A Map of the Estate of Peter Langford Brooke, Esquire, Called the Wood Situated in the Parish of St. John's, Antigua
In the colonial period, the Langford Brooke family of Mere in Cheshire, England, owned several properties on the island of Antigua. This map from 1821, based in part on an earlier map, shows the Wood estate with its 24 fields devoted to the growing of sugar cane. The index on the right indicates the works and buildings on the estate, and the exact sizes of the different fields. An accompanying ground plan, prepared by the same surveyor, depicted the estate’s works and buildings in more detail. Antigua’s earliest inhabitants were the Siboney people, followed by Arawak and Carib Indians. The first European to visit the island was Christopher Columbus in 1493, who named it “Santa Maria de la Antigua.” In 1632, the British established a colony on Antigua, and began importing large numbers of slaves from Africa to work on its sugar cane plantations. The slaves were freed in 1834, but many former slaves continued to work on the sugar plantations. In 1981, Antigua became independent as part of the country of Antigua and Barbuda.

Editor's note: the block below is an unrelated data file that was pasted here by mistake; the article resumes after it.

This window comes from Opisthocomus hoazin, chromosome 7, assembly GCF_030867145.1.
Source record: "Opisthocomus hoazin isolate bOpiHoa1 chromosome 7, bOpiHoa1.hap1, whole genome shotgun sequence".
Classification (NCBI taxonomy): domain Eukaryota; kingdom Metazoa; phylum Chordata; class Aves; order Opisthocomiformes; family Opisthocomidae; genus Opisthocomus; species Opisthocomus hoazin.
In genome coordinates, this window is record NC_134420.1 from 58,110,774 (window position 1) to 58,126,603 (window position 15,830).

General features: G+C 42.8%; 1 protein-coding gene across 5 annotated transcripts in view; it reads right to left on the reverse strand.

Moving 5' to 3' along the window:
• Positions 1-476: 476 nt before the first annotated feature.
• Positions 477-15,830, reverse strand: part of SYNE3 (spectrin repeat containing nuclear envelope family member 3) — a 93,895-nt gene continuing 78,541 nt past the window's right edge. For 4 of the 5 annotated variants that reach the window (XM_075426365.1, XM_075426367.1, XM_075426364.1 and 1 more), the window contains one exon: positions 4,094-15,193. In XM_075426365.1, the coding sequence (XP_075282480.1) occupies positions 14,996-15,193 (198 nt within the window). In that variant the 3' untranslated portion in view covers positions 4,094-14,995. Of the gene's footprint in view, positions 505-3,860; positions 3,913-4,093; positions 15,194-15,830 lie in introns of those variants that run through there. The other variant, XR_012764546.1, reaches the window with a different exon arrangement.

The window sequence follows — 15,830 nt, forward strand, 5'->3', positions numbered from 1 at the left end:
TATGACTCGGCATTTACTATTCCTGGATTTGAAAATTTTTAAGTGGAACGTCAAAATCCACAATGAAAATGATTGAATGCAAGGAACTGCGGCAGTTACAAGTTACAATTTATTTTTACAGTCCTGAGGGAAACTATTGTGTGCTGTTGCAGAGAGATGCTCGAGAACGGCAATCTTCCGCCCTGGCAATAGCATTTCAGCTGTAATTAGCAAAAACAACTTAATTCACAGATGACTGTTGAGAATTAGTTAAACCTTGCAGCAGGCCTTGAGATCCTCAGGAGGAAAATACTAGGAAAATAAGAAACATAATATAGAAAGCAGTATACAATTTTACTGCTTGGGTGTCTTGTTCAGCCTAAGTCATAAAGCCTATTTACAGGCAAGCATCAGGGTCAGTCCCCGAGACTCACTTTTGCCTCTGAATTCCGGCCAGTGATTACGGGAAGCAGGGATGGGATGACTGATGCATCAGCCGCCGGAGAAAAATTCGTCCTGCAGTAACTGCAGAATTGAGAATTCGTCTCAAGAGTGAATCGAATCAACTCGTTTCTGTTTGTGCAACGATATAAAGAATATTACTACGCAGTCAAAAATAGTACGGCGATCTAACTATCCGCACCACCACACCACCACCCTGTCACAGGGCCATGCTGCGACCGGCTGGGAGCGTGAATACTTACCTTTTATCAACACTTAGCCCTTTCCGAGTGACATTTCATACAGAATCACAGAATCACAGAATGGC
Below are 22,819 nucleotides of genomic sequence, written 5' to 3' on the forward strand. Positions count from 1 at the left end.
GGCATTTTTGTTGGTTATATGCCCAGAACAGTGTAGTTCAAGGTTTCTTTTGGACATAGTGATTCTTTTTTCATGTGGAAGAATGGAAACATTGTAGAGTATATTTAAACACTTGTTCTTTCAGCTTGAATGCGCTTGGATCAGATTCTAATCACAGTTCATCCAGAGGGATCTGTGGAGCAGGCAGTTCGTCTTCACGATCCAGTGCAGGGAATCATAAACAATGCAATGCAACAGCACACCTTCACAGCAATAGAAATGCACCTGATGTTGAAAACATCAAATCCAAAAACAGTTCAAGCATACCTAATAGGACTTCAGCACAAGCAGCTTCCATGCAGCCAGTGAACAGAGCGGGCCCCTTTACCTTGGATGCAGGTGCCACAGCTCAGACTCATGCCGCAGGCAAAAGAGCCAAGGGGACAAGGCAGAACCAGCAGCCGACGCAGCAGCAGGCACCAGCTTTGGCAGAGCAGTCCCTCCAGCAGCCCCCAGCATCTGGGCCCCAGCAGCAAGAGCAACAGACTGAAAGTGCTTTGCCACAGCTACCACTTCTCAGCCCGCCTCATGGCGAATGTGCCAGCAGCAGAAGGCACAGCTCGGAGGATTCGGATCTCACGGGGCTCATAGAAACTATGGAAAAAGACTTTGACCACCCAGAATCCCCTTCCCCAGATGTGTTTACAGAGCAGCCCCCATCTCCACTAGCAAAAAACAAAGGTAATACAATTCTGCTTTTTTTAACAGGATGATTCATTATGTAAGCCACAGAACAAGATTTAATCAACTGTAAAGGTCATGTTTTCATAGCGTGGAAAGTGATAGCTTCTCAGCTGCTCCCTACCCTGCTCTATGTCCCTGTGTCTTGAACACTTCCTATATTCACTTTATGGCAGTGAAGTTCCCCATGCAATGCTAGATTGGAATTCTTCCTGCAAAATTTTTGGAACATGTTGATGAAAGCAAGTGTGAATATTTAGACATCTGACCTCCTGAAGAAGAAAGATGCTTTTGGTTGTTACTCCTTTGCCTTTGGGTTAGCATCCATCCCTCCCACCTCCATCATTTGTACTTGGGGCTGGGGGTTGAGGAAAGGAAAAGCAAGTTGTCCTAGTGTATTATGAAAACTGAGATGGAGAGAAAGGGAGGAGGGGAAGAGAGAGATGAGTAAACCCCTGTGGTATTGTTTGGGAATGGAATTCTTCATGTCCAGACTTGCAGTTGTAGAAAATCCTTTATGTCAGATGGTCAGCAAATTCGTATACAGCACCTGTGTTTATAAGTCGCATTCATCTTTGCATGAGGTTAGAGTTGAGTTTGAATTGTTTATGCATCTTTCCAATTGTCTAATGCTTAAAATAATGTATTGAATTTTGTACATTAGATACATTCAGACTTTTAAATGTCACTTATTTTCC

Title in Original Language
A Map of the Estate of Peter Langford Brooke, Esq., Called the Wood Situated in the Parish of St. John's, Antigua
Type of Item
1 color manuscript map ; 64 x 81 centimeters
- Scale approximately 1:2,200
Last updated: October 17, 2011